DD: Yes, I hope there are stories in the lives and memories of readers that will relate to particular chapters. I didn’t include it in the book but we’ve previously discussed the freighter that overturned in the Detroit River in 1962. Stories like that stick with people. The event was a big attraction.

GLN: Do you have a favorite topic or question from the book? Perhaps one that caused you to challenge your preconceptions?

DD: I didn’t know as much about microplastics as I know now and I’m pretty alarmed. It’s one of the more serious selections in the book. The fact that these particles are floating inside of us and we are eating them is scary. I didn’t know much about the African Great Lakes and didn’t see them as a rival to the American Great Lakes. But by size alone they really are. That was a lesson.

GLN: In the Afterword, you revert to some of the environmental issues the lakes continue to face including lingering toxic substances, invasive species and more. Since 2010, the federal government has invested approaching $5 billion in restoring the Great Lakes and advocates say more is needed. What’s their status?

DD: In the human mind, they’re much more interesting and the sense of wonder has grown as more writers, poets and singers reflect on the Great Lakes. As for the lakes themselves, they’re inexplicably worse over time. I’ve explored that topic once previously and it’s been on my mind a lot lately.

To be honest, the focus on getting more federal money for the Great Lakes, while the money has done a lot of good, is somewhat self-defeating because it’s made the environmental community and the political representatives of this region almost neglect other issues. This money being such a focus, a lot of other things aren’t getting the attention they should. It’s a mixed blessing to get $5 billion. It’s a good thing but not uniformly. What we get are these prefabricated press releases every year about how the Great Lakes need more money and all the cliches.

GLN: You’ve written two books, Great Lakes for Sale and the 2021 updated version with the same name, about the perils of treating water as a commodity. We’d be remiss if we didn’t ask about Chicago’s recent announcement of a sale of water to Joliet, Illinois, which is well outside the Great Lakes basin. But the transaction is allowed by a decades-old Supreme Court decree. Is this an indicator of things to come? Treating water as an asset to generate revenue?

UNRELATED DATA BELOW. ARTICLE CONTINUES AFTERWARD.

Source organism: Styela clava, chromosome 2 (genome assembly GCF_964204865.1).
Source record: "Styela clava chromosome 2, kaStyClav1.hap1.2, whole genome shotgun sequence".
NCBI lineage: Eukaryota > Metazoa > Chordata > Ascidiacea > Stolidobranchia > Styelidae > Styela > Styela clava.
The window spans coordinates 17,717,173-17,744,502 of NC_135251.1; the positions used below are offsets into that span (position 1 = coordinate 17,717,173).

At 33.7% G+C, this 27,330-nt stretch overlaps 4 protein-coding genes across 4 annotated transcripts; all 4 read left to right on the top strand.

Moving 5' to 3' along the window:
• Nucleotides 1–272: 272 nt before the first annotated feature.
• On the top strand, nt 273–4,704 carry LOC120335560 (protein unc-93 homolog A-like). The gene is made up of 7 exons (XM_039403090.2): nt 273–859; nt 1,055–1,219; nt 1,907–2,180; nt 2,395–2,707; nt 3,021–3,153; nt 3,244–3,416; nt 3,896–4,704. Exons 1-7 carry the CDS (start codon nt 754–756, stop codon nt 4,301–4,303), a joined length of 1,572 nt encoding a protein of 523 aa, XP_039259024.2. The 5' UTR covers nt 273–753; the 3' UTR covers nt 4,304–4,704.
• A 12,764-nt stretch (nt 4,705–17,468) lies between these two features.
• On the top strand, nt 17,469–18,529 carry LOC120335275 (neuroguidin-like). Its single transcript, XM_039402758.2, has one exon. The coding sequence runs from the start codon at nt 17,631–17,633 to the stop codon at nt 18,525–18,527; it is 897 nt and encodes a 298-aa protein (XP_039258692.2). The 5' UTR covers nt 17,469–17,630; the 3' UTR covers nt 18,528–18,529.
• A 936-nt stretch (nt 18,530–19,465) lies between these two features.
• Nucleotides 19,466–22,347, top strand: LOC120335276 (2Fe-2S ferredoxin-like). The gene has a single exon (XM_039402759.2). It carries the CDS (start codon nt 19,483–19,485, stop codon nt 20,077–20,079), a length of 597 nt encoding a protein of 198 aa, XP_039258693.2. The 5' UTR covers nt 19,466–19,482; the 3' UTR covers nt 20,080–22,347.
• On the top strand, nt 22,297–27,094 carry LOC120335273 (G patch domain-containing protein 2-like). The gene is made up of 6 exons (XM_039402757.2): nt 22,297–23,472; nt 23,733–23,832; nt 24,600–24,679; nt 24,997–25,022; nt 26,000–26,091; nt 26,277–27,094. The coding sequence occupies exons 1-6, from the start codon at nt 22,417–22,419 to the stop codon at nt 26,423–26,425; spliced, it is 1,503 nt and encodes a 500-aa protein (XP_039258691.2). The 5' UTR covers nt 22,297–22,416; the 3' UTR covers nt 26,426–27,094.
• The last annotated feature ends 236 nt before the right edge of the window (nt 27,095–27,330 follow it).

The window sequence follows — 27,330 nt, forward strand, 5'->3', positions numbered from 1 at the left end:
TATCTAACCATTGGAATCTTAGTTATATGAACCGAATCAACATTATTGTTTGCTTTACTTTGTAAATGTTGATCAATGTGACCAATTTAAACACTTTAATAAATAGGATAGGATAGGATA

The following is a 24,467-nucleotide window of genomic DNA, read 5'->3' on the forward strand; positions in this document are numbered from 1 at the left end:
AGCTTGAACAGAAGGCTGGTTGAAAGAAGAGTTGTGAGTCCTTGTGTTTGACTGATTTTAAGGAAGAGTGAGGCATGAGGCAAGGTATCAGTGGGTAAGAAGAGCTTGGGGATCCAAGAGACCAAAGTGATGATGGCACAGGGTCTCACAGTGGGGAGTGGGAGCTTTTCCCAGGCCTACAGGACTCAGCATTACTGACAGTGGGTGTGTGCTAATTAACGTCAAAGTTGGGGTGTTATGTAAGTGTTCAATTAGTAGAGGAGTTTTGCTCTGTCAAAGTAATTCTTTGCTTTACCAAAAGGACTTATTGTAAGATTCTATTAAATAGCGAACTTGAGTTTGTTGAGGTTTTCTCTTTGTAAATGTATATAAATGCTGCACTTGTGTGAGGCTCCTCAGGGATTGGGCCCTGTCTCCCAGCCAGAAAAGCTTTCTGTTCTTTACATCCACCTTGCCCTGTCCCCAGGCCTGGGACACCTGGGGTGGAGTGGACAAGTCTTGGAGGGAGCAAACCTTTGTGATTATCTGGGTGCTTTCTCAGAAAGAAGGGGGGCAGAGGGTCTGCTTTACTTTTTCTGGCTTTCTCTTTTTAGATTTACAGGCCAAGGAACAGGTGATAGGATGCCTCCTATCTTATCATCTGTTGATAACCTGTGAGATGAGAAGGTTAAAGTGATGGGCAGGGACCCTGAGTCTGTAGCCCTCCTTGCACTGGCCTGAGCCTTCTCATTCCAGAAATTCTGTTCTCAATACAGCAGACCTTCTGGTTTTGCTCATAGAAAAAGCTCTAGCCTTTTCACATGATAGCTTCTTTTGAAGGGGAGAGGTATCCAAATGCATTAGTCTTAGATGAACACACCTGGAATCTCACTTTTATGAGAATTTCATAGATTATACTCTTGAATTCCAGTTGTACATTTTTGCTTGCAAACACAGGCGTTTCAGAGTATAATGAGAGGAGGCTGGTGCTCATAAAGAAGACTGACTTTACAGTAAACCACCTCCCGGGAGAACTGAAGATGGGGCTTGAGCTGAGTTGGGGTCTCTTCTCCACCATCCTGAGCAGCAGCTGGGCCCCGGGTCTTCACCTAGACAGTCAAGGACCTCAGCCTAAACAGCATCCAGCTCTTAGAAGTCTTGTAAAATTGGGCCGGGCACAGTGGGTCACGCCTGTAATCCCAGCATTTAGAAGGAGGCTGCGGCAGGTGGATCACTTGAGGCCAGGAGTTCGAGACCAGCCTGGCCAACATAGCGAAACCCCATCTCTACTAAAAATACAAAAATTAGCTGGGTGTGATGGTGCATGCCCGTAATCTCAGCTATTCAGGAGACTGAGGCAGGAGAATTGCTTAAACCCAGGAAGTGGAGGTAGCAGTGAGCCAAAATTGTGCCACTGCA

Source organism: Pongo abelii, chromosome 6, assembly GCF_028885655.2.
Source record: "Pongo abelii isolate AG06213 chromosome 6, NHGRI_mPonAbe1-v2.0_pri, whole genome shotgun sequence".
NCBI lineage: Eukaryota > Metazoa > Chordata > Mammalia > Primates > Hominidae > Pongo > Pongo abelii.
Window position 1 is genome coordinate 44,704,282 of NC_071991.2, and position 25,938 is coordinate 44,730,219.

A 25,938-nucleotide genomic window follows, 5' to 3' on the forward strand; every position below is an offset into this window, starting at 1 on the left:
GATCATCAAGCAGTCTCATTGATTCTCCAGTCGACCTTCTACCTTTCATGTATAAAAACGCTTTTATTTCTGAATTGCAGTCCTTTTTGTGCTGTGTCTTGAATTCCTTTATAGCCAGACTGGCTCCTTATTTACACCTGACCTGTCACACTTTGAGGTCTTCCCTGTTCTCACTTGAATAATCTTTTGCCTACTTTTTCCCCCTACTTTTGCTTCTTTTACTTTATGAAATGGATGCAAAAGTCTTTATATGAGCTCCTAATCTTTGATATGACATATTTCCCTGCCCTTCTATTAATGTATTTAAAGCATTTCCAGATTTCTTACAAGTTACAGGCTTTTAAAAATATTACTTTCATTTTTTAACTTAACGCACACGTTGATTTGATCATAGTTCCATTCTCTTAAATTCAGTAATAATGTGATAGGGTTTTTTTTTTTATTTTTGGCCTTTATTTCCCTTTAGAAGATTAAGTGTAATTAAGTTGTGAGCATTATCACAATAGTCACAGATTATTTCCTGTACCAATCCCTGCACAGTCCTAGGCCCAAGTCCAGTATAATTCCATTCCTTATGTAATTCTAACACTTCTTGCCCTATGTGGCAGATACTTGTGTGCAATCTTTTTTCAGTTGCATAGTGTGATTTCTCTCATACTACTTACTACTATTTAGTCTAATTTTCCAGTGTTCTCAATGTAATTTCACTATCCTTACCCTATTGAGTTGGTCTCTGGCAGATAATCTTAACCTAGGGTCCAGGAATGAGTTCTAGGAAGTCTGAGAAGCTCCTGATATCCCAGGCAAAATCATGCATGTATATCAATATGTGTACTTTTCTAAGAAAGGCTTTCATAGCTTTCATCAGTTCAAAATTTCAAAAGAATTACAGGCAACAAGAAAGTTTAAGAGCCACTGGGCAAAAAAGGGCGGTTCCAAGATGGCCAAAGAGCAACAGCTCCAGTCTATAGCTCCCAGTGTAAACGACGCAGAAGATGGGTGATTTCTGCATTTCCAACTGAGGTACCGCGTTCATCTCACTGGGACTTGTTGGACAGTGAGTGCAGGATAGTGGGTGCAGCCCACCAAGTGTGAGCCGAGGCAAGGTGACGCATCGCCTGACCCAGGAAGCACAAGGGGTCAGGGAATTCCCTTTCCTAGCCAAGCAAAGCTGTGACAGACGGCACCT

DD: I worry that it is. It’s astonishing that Chicago has been able to treat their allotment of Great Lakes water as an entitlement. Instead of returning the amount saved by conservation back to the lake, they take that increment and sell it, to balance the budget I assume. That’s dangerous, we have to operate under the assumption that there’s not a drop to spare. To the extent that a city like Chicago has had a blessing from the Supreme Court to take water, it’s always been my assumption that it was temporary or at least limited to its own needs.

GLN: You’re arguably the most prolific author on the Great Lakes but recently said you’re shifting your writing emphasis away from environmental issues. What comes next?

DD: I think non-environmental writing, a focus more on biographies. My brother and I are working on an update of Ink Trails, a series on Michigan authors.

Beyond that I have a couple biographies in process. One is about a character, Perry Bullard, who was a state legislator from Michigan. An ultra-Liberal who was notorious because in his first term he smoked dope, probably at the Ann Arbor Hash Bash. He turned out to be a prolific legislator. His legislative career tracks the trajectory of liberalism beginning in the 1970s to the 1990s.

Catch more news at Great Lakes Now: 

Former U.N. adviser warns on water futures trading, elevates water crisis to level of climate

Environmental justice expert questions Michigan’s subsidies for electric vehicles

Featured Image: Photo courtesy of Dave Dempsey